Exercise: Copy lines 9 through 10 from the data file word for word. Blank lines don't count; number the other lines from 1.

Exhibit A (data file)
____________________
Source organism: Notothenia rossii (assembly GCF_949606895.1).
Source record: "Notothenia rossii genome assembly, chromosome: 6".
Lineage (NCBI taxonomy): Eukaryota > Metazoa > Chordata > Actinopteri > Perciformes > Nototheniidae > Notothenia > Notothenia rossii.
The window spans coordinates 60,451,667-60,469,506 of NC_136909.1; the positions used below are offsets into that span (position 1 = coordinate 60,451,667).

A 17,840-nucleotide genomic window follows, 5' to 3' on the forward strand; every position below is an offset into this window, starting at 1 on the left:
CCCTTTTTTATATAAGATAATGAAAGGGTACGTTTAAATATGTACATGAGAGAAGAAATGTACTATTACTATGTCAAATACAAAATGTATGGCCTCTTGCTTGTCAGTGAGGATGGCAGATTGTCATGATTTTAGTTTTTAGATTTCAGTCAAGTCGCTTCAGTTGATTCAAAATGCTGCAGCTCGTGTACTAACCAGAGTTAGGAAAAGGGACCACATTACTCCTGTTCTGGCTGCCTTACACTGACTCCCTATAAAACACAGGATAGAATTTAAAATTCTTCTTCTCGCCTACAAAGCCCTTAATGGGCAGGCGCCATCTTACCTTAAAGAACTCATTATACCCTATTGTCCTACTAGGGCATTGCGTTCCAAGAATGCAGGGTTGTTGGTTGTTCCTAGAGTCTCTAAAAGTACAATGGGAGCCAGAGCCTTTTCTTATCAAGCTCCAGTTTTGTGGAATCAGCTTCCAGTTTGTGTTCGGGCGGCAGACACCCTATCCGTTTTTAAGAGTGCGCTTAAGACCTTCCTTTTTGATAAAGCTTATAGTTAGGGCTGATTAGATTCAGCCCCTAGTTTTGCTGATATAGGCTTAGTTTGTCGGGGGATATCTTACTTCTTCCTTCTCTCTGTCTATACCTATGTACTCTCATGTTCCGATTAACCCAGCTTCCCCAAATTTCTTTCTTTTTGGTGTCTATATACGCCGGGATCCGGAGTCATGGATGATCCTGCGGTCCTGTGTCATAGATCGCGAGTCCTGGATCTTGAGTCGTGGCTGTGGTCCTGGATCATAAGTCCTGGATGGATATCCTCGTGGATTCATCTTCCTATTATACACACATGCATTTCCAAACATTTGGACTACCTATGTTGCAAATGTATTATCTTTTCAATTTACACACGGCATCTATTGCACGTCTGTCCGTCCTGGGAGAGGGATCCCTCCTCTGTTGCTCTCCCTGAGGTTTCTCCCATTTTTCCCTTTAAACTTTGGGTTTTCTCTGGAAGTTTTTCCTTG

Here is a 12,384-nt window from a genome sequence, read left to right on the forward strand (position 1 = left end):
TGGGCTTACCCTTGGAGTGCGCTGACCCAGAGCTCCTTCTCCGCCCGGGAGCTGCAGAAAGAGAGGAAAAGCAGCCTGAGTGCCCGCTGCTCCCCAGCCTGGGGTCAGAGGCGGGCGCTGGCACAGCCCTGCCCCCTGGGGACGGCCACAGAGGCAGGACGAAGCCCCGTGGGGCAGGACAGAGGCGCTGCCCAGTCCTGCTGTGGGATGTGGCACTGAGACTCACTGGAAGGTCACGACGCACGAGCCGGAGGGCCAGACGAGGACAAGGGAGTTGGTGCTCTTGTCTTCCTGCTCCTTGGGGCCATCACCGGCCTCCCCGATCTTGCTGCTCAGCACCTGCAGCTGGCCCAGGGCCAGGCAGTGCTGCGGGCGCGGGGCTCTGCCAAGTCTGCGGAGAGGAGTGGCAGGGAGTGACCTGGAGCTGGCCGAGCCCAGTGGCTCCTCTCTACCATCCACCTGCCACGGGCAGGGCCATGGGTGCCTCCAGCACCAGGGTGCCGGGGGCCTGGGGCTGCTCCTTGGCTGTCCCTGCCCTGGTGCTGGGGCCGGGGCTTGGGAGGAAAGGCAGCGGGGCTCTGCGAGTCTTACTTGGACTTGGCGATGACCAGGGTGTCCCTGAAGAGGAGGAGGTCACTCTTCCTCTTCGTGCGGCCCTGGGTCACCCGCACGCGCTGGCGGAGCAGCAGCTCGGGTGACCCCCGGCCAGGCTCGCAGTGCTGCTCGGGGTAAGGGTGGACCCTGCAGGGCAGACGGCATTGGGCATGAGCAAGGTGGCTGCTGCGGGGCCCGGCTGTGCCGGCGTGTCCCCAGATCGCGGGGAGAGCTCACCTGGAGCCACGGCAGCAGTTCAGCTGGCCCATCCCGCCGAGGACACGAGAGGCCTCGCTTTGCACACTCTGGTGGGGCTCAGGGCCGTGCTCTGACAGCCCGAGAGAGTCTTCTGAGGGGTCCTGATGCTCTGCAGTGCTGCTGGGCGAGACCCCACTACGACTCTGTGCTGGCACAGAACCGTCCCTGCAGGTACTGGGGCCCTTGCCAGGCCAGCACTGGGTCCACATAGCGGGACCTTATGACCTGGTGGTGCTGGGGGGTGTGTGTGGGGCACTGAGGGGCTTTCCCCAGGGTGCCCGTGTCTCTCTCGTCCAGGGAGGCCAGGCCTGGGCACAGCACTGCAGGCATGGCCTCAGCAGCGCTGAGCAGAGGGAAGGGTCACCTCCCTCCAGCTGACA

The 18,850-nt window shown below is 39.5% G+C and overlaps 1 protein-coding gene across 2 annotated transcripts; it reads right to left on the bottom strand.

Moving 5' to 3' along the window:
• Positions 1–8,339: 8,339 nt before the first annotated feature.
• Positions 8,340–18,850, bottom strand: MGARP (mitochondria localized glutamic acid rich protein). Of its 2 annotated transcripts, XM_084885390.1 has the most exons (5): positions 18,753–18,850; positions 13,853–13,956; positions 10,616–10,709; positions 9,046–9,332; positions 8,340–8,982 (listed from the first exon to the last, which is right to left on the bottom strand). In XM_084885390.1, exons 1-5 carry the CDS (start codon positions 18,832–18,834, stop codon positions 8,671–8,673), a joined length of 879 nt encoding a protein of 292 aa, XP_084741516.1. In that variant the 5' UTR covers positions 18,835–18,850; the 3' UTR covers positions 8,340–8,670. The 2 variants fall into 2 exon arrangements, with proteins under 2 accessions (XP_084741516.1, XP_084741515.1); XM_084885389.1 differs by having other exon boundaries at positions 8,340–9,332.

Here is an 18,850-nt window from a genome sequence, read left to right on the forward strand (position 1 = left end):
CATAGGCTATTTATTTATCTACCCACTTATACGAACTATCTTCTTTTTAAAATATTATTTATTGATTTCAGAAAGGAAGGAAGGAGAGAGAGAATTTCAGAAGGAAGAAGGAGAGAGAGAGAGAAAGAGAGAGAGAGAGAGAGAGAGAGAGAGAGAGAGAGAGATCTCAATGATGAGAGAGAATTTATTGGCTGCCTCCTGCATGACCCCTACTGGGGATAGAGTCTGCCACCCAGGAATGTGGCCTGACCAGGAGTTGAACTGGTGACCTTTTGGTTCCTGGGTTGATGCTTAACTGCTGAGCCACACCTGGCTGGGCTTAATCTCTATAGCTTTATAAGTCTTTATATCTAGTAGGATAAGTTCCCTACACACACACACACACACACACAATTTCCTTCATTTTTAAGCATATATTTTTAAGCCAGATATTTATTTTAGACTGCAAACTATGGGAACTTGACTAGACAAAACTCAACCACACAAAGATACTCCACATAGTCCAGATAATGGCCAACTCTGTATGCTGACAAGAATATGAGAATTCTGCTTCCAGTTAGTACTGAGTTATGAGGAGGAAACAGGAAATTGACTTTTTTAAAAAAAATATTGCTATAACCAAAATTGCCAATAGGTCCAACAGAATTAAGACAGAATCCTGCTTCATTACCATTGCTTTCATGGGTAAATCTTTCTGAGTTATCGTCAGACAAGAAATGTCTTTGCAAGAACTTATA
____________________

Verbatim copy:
The 18,850-nt window shown below is 39.5% G+C and overlaps 1 protein-coding gene across 2 annotated transcripts; it reads right to left on the bottom strand.

Moving 5' to 3' along the window: